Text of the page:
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Re: Re:[teacherartexchange] secondary level Advanced art class -Longish

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From: Lydia Horvath (dulcius_at_TeacherArtExchange)
Date: Fri Jul 01 2005 - 13:45:26 PDT


Great information-
thanks so much!
-Lydia
  ----- Original Message -----
  From: Aartteachr@aol.com
  To: TeacherArtExchange Discussion Group
  Sent: Friday, July 01, 2005 4:23 PM
  Subject: Re:[teacherartexchange] secondary level Advanced art class -Longish

  In a message dated 7/1/2005 3:22:04 PM Eastern Standard Time, twoducks@aol.com writes:

    From: Lydia Horvath <dulcius@mailnew.com>
       Hello - I am going to have an advanced high school art class for the first
    time this coming year (YAY!!), and was interested in maybe doing some
    form of choice-based "thing".. however, most of the info I've found
    online seems to pertain to primary level. Has anyone done anything
    like this at the secondary level? What possibilities/problems does
    this pose?

  Hi Lydia,
  I teach a high school Portfolio class which a choice- based curriculum. My criteria for entering this class is that they have taken 4 semesters of art (incl. Foundations) and know how to use most all art media, know color theory, can successfully apply the art elements and design principles to produce quality art. I act as a facilitator to stimulate them in new ideas and approaches.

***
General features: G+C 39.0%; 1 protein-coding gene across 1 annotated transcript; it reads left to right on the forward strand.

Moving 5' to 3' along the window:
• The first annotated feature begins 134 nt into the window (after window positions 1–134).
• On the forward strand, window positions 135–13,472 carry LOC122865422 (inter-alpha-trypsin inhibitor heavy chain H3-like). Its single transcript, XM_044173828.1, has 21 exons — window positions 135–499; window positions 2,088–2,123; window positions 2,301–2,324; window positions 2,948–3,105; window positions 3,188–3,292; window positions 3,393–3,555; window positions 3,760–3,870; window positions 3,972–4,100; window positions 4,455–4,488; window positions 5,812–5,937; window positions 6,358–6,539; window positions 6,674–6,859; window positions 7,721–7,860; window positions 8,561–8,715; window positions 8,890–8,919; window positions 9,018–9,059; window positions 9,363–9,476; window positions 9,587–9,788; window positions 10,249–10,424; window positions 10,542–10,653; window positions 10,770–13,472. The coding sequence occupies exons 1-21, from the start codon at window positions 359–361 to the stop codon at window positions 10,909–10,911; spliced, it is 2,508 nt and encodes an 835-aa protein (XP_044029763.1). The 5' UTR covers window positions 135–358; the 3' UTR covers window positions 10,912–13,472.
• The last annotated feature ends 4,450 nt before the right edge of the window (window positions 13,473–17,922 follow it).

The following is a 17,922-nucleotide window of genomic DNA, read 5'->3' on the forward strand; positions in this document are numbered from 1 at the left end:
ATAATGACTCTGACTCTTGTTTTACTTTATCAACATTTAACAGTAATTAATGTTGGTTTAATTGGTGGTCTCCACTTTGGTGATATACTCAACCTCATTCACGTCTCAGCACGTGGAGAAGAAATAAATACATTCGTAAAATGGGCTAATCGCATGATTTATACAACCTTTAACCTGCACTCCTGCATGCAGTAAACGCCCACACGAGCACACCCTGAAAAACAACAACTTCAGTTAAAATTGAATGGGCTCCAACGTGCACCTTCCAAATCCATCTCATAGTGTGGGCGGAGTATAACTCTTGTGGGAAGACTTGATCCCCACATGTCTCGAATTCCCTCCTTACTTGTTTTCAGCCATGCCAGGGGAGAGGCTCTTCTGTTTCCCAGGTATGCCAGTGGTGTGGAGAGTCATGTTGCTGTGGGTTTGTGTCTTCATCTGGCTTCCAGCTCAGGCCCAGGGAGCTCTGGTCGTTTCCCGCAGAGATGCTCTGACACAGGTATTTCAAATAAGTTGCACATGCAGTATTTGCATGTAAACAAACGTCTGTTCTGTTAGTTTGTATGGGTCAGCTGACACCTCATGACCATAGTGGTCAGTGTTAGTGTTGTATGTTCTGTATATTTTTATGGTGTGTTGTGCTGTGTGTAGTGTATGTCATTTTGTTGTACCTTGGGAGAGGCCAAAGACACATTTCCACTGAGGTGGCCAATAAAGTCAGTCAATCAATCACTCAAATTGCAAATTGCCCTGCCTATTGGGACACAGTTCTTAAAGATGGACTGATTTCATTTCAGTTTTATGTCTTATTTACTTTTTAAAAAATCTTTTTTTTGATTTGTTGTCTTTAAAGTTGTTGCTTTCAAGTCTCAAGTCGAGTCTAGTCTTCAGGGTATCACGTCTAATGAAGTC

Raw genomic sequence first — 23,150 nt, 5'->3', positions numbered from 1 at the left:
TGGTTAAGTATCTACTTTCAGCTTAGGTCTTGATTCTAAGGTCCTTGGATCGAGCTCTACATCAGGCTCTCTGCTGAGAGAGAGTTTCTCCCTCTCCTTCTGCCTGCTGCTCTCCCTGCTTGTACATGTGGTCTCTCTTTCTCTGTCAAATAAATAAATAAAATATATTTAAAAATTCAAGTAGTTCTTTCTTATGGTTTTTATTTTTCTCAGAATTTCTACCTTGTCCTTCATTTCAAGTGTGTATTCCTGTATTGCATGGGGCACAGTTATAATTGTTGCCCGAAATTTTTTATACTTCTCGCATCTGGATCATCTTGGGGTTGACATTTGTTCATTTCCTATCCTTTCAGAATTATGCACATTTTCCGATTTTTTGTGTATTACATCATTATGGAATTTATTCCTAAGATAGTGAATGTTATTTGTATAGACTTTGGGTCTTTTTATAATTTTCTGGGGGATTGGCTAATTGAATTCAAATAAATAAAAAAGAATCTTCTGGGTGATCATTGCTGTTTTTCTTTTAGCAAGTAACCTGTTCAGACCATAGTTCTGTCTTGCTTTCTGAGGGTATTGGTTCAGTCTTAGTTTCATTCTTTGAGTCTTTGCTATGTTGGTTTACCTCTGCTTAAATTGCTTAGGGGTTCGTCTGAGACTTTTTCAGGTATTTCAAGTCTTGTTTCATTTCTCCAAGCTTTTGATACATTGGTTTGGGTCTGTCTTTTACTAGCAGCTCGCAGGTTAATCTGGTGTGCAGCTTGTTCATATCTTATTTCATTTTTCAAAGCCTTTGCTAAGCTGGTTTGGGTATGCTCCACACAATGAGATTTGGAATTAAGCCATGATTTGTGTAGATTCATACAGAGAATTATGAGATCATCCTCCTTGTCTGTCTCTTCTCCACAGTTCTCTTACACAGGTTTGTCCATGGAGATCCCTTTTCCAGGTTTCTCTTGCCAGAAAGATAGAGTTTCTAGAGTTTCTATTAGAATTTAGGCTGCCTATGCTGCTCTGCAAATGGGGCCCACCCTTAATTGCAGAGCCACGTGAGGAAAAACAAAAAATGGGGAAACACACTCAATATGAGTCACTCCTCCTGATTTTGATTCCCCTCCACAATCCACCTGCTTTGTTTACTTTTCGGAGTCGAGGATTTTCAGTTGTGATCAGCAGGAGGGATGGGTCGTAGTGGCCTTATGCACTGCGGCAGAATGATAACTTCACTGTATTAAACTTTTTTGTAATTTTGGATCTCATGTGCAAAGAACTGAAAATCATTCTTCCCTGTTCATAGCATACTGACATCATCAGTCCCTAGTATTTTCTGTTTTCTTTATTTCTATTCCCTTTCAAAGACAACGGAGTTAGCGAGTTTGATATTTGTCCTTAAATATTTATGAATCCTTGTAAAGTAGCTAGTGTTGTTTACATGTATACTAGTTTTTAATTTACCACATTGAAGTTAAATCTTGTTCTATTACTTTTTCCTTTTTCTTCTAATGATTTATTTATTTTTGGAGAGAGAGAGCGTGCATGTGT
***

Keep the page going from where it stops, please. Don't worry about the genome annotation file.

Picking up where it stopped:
Here are some hints! I found that many high schoolers cannot handle TOTAL choice bec. most will opt to stay in their media comfort level. If it is drawing and their comfort medium is graphite pencil or pen and ink, they tend to get "stuck" there bec. they are successful. I have to encourage them to risk and try new media. When I came to this school, some kids never did watercolor. It took a lot of encouragement to get them to do it. I gave them a quickie basic demo. Many were delighted with their results and would have never tried if I hadn't "required" it.

  The first week of school, I give out an assignment list that only lists the media and the due date for the assignment. They can do it any way they wish. I just want to know they are proficient.

  I originally used the end of the year for due dates and found that the kids "played" most of the year and were in near panic by April. Now, for instance, they know they have to do a major watercolor by March 15th. They can do whatever else they wish at any other time. Naturally we critique the work.

  They know I want to see proficiency in painting, drawing media, printmaking, collage and experimental mixed media, etc. The subject and mode of expression is their choice. For instance, if they choose to do collage (required) in the form of an altered book, on canvas with a paint ground or on a 3D sculpture, it is acceptable. They can choose to incorporate the assignments in applied arts or a fine art mode.

  Don't require too many assignments bec. some will need more time than others. We look for quality not quantity. The point is that they have to work and not goof off. They also need time to do "their stuff".

  At the end of the year for their "final" grade, they must plan their exhibit ( 8'x 8' space), actually design it with a theme in mind, mat and shrink wrap the work and write an artist's statement and art resume and hang it. They have had some fab. exhibits that knocked my socks off!

  MarshArt in Orlando ---
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